209 Orders the tribunal may make if complaint is proven

  1. (1)
    If the tribunal decides that the respondent contravened the Act, the tribunal may make 1 or more of the following orders—
  1. (a)
    an order requiring the respondent not to commit a further contravention of the Act against the complainant or another person specified in the order;
  1. (b)
    an order requiring the respondent to pay to the complainant or another person, within a specified period, an amount the tribunal considers appropriate as compensation for loss or damage caused by the contravention;
  1. (c)
    an order requiring the respondent to do specified things to redress loss or damage suffered by the complainant and another person because of the contravention;
  1. (d)
    an order requiring the respondent to make a private apology or retraction;
  1. (e)
    an order requiring the respondent to make a public apology or retraction by publishing the apology or retraction in the way, and in the form, stated in the order;
  1. (f)
    an order requiring the respondent to implement programs to eliminate unlawful discrimination;
  1. (g)
    an order requiring a party to pay interest on an amount of compensation;
  1. (h)
    an order declaring void all or part of an agreement made in connection with a contravention of this Act, either from the time the agreement was made or subsequently. …”
  1. [58]
    The QIRC is a court of record recognised by s 429 of the Industrial Relations Act 2016 (the IR Act) although it was constituted under earlier legislation.
  2. [59]
    The QIRC’s jurisdiction is governed by s 448 of the IR Act.  It provides, relevantly:

448 Commission’s jurisdiction

  1. (1)
    The commission may hear and decide the following matters—
  1. (a)
    a question of law or fact brought before it or that it considers expedient to hear and decide for the regulation of a calling;
  1. (b)
    all questions—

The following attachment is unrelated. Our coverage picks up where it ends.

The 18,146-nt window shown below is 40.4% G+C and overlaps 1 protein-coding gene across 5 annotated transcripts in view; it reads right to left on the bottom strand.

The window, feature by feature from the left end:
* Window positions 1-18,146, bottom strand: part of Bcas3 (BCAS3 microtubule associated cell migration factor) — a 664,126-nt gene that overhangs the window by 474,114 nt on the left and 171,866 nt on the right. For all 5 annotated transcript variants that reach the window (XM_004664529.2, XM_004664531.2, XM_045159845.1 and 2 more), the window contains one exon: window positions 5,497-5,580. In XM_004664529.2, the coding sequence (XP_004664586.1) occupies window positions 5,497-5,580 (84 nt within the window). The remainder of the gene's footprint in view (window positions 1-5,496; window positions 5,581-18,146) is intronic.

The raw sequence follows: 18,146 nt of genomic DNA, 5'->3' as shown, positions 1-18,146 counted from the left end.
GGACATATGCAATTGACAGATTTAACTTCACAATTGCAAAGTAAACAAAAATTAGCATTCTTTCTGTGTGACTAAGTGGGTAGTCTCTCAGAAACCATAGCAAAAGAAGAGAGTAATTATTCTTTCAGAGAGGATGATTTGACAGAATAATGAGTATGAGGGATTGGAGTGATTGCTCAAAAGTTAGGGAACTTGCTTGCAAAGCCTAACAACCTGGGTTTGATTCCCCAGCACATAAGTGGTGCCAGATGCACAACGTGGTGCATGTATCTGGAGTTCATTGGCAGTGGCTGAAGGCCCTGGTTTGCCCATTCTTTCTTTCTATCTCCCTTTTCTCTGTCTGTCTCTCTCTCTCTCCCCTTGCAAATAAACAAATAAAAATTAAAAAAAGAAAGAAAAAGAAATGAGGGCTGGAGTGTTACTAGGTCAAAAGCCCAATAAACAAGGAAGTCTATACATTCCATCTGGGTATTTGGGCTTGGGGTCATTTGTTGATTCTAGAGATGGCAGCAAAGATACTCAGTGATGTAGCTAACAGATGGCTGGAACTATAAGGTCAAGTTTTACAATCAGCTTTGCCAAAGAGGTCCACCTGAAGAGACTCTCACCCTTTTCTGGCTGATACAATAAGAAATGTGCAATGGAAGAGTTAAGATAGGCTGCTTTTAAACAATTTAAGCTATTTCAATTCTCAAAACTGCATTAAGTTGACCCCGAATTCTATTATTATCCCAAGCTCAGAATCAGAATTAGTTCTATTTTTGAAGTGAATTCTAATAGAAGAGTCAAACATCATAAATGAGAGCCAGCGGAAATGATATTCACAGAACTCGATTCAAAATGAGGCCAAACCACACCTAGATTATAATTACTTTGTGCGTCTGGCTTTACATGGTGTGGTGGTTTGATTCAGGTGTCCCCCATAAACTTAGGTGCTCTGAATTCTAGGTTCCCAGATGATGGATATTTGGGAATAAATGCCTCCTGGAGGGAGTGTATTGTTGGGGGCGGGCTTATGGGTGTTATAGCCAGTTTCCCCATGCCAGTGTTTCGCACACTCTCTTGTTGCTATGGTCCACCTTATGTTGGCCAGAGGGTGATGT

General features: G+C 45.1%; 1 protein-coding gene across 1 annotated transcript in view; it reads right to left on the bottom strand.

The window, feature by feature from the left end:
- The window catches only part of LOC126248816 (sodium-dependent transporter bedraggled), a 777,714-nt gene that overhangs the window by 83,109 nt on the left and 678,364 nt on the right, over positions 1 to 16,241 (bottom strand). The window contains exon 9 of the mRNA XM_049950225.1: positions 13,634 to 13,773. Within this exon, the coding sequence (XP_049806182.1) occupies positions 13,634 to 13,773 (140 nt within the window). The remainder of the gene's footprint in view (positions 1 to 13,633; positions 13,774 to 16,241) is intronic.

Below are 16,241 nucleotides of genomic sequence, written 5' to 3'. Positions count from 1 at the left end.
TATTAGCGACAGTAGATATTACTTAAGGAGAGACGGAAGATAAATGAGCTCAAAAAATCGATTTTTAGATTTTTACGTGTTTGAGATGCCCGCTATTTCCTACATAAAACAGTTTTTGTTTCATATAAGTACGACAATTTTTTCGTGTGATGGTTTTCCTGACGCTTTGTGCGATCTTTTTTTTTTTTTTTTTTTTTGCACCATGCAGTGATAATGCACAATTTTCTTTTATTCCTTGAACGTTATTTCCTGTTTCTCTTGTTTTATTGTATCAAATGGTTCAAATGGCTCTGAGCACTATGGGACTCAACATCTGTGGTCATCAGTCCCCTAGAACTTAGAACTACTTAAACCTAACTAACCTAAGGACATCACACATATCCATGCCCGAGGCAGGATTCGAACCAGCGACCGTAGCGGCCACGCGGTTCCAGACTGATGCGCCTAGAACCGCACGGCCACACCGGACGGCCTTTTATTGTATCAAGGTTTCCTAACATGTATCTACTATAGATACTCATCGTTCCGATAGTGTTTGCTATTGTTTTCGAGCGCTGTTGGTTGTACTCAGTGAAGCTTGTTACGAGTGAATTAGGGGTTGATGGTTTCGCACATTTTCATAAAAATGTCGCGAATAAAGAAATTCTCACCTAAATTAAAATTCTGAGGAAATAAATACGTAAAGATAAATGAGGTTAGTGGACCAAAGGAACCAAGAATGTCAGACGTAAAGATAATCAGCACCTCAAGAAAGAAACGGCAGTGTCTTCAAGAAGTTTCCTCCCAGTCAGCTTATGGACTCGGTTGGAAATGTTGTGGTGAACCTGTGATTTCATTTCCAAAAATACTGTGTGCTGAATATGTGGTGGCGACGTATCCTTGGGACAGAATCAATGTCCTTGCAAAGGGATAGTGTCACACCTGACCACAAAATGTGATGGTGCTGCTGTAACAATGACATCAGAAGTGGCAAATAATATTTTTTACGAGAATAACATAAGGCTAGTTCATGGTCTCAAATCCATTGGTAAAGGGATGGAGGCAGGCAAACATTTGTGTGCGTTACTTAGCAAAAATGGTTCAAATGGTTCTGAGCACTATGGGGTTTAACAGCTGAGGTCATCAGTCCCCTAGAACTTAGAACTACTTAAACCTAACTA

1. (i)
    arising out of an industrial matter; or
  1. (ii)
    involving deciding the rights and duties of a person in relation to an industrial matter; or
  1. (iii)
    it considers expedient to hear and decide about an industrial matter;
  1. (c)
    an industrial dispute referred to the commission under this Act or another Act by a member who has held a conference at which no agreement has been reached;
  1. (d)
    all appeals properly made to it under this Act or another Act;
  1. (e)
    all matters referred to the commission under this Act or another Act. …” (emphasis added)
  1. [60]
    Section 451 concerns the powers of the QIRC.  It provides:

451 General powers

  1. (1)
    The commission has the power to do all things necessary or convenient to be done for the performance of its functions.
  1. (2)
    Without limiting subsection (1), the commission in proceedings may—
  1. (a)
    give directions about the hearing of a matter; or
  1. (b)
    make a decision it considers appropriate, irrespective of the relief sought by a party; or
  1. (c)
    make an order it considers appropriate.
  1. (3)
    The commission may, by general order or for a particular case, delegate to the registrar—
  1. (a)
    the working out of a decision of the commission to implement the decision; or
  1. (b)
    a function relating to the decision, including, for example—
  1. (i)
    the giving of directions; or
  1. (ii)
    the making of orders; or
  1. (iii)
    the preparation of rosters and schedules; or
  1. (iv)
    a similar function it considers appropriate.
  1. (4)
    The full bench may, to assist it in the resolution of proceedings—
  1. (a)
    refer the whole or part of a question or matter before it to the commission—
  1. (i)
    for investigation by the commission and the preparation of a report on the investigation; or
  1. (ii)
    for another action it decides; or
  1. (b)
    direct 1 or more of its members to carry out an investigation or inspection and prepare a report on the investigation or inspection.
  1. (5)
    The commission or member must comply with the reference or direction.”

The judicial review application

  1. [61]
    Ms Ryle filed an application for judicial review on 26 March 2020.  Pursuant to an order of Dalton J made on 14 April 2020, Ms Ryle filed an amended application.  The amended application alleges seven grounds.  Only three were pressed.  They were:
  1. “The decision involved an error of law” (ground 1);
  2. “[Ms Venables] failed to exercise her discretion as required by s 138 of the [Anti-Discrimination Act 1991]” (ground 2);
  3. “[Ms Venables] failed to take into account relevant considerations and took into account irrelevant considerations” (ground 4).

Consideration

Ground 1: The decision involved an error of law

  1. [62]
    Ms Ryle submits that the discretion under s 138 of the AD Act is to accept or not accept a “complaint”.  The “complaint”, Ms Ryle submits, is the document the contents of which are prescribed by s 136 and which initiates the processes of Chapter 7.  The “complaint” is the document containing allegations.  The allegations themselves are not the “complaint”, Ms Ryle submits.
  2. [63]